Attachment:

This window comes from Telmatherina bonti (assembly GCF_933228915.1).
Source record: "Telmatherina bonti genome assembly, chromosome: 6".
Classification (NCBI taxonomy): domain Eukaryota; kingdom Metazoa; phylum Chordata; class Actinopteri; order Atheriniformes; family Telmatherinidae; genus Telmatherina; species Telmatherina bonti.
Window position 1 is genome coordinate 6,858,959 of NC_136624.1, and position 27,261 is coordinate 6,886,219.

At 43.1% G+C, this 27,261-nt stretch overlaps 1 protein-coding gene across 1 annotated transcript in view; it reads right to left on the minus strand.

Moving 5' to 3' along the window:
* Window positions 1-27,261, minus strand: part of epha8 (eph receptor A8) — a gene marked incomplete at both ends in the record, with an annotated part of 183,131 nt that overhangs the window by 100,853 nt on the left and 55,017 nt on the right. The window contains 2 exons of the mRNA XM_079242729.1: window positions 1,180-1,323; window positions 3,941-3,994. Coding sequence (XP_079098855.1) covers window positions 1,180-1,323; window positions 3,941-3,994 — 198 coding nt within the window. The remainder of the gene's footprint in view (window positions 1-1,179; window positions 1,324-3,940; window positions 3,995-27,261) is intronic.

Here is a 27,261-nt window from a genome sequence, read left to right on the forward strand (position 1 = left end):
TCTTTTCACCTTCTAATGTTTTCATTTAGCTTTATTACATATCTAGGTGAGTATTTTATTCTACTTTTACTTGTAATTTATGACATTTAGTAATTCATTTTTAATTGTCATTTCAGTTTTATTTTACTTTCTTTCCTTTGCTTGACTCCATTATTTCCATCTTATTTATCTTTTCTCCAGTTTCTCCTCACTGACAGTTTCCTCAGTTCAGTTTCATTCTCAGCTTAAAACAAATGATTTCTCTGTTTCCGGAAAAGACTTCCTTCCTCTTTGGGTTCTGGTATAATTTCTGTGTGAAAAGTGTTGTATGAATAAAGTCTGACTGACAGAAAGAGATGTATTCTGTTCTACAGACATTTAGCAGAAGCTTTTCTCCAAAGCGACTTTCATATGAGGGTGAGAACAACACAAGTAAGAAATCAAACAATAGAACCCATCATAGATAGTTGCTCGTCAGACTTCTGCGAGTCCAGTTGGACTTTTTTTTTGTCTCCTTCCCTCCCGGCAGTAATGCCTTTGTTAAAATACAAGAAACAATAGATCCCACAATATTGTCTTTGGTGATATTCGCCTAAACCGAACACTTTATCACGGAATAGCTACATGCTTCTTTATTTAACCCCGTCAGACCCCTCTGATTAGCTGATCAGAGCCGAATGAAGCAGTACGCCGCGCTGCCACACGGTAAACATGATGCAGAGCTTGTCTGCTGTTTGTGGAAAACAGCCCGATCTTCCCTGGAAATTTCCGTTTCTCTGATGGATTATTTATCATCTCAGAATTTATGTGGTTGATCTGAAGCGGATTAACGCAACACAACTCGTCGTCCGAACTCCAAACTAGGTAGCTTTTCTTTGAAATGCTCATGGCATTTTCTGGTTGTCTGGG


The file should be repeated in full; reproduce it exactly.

This window comes from Telmatherina bonti (assembly GCF_933228915.1).
Source record: "Telmatherina bonti genome assembly, chromosome: 6".
Classification (NCBI taxonomy): domain Eukaryota; kingdom Metazoa; phylum Chordata; class Actinopteri; order Atheriniformes; family Telmatherinidae; genus Telmatherina; species Telmatherina bonti.
Window position 1 is genome coordinate 6,858,959 of NC_136624.1, and position 27,261 is coordinate 6,886,219.

At 43.1% G+C, this 27,261-nt stretch overlaps 1 protein-coding gene across 1 annotated transcript in view; it reads right to left on the minus strand.

Moving 5' to 3' along the window:
* Window positions 1-27,261, minus strand: part of epha8 (eph receptor A8) — a gene marked incomplete at both ends in the record, with an annotated part of 183,131 nt that overhangs the window by 100,853 nt on the left and 55,017 nt on the right. The window contains 2 exons of the mRNA XM_079242729.1: window positions 1,180-1,323; window positions 3,941-3,994. Coding sequence (XP_079098855.1) covers window positions 1,180-1,323; window positions 3,941-3,994 — 198 coding nt within the window. The remainder of the gene's footprint in view (window positions 1-1,179; window positions 1,324-3,940; window positions 3,995-27,261) is intronic.

Here is a 27,261-nt window from a genome sequence, read left to right on the forward strand (position 1 = left end):
TCTTTTCACCTTCTAATGTTTTCATTTAGCTTTATTACATATCTAGGTGAGTATTTTATTCTACTTTTACTTGTAATTTATGACATTTAGTAATTCATTTTTAATTGTCATTTCAGTTTTATTTTACTTTCTTTCCTTTGCTTGACTCCATTATTTCCATCTTATTTATCTTTTCTCCAGTTTCTCCTCACTGACAGTTTCCTCAGTTCAGTTTCATTCTCAGCTTAAAACAAATGATTTCTCTGTTTCCGGAAAAGACTTCCTTCCTCTTTGGGTTCTGGTATAATTTCTGTGTGAAAAGTGTTGTATGAATAAAGTCTGACTGACAGAAAGAGATGTATTCTGTTCTACAGACATTTAGCAGAAGCTTTTCTCCAAAGCGACTTTCATATGAGGGTGAGAACAACACAAGTAAGAAATCAAACAATAGAACCCATCATAGATAGTTGCTCGTCAGACTTCTGCGAGTCCAGTTGGACTTTTTTTTTGTCTCCTTCCCTCCCGGCAGTAATGCCTTTGTTAAAATACAAGAAACAATAGATCCCACAATATTGTCTTTGGTGATATTCGCCTAAACCGAACACTTTATCACGGAATAGCTACATGCTTCTTTATTTAACCCCGTCAGACCCCTCTGATTAGCTGATCAGAGCCGAATGAAGCAGTACGCCGCGCTGCCACACGGTAAACATGATGCAGAGCTTGTCTGCTGTTTGTGGAAAACAGCCCGATCTTCCCTGGAAATTTCCGTTTCTCTGATGGATTATTTATCATCTCAGAATTTATGTGGTTGATCTGAAGCGGATTAACGCAACACAACTCGTCGTCCGAACTCCAAACTAGGTAGCTTTTCTTTGAAATGCTCATGGCATTTTCTGGTTGTCTGGG